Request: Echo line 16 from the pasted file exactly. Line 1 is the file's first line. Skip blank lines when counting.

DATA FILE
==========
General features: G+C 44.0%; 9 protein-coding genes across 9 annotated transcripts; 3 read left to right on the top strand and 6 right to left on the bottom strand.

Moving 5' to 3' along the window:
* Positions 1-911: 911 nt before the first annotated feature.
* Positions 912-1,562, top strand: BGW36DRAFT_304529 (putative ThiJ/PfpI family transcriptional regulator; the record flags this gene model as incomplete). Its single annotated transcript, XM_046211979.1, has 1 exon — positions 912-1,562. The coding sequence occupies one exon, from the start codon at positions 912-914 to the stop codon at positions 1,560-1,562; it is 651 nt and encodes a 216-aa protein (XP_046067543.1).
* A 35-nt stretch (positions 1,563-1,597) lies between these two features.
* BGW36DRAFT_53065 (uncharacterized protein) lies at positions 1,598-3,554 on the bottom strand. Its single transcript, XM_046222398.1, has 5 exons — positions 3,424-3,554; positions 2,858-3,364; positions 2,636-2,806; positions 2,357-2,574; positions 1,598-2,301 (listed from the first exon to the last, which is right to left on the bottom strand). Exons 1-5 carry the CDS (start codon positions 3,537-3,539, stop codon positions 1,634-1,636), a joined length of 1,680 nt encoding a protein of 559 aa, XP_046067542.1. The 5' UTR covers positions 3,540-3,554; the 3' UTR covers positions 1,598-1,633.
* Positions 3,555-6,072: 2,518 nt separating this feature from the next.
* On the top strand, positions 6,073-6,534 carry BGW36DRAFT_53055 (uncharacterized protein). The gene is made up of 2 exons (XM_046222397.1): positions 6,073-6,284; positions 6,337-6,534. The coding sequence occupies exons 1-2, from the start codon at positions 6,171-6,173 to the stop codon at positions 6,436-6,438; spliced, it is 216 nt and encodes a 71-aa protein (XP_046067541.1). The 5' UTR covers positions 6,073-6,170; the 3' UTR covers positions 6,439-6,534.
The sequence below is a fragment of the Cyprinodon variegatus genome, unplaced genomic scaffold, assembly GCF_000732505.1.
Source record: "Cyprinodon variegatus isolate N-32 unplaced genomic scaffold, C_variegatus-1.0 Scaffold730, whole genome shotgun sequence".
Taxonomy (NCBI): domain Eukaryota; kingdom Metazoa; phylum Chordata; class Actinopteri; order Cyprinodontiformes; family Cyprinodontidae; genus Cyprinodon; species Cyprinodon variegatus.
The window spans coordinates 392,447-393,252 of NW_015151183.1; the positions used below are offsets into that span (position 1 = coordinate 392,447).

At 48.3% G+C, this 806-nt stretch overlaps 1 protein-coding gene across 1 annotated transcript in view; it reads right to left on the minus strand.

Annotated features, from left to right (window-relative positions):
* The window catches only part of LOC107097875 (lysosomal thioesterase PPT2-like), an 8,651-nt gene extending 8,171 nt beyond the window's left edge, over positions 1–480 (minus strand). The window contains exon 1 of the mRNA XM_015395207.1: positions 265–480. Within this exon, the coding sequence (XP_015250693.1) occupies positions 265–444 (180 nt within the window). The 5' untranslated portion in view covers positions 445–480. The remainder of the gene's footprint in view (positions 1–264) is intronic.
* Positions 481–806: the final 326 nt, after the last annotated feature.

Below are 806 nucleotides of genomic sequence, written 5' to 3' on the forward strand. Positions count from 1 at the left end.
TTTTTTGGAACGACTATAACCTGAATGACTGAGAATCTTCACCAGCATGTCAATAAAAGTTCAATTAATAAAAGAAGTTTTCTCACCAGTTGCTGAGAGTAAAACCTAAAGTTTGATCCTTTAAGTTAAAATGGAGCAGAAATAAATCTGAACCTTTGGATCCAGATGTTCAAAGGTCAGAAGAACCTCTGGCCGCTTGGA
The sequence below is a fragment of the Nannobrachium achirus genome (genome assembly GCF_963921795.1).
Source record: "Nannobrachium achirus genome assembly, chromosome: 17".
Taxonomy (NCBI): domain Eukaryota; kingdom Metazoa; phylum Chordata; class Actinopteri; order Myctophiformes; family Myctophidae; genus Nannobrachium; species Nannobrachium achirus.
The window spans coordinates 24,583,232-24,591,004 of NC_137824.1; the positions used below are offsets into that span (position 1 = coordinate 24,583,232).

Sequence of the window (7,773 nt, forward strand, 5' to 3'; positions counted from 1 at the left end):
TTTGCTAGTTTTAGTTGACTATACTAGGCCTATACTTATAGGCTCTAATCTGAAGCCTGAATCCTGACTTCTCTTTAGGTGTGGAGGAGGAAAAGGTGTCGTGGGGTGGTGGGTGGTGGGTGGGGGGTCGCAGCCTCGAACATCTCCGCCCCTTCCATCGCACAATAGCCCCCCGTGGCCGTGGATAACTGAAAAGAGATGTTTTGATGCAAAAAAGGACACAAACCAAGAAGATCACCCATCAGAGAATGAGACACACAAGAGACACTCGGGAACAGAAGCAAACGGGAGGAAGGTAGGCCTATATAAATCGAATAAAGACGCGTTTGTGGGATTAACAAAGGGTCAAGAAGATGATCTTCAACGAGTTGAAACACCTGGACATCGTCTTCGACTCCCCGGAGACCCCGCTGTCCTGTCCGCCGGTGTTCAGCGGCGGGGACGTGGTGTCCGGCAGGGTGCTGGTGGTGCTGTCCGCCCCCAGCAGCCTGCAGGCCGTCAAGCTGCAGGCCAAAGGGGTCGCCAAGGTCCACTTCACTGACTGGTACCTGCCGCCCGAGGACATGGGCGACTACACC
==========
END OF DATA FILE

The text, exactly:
* Positions 481–806: the final 326 nt, after the last annotated feature.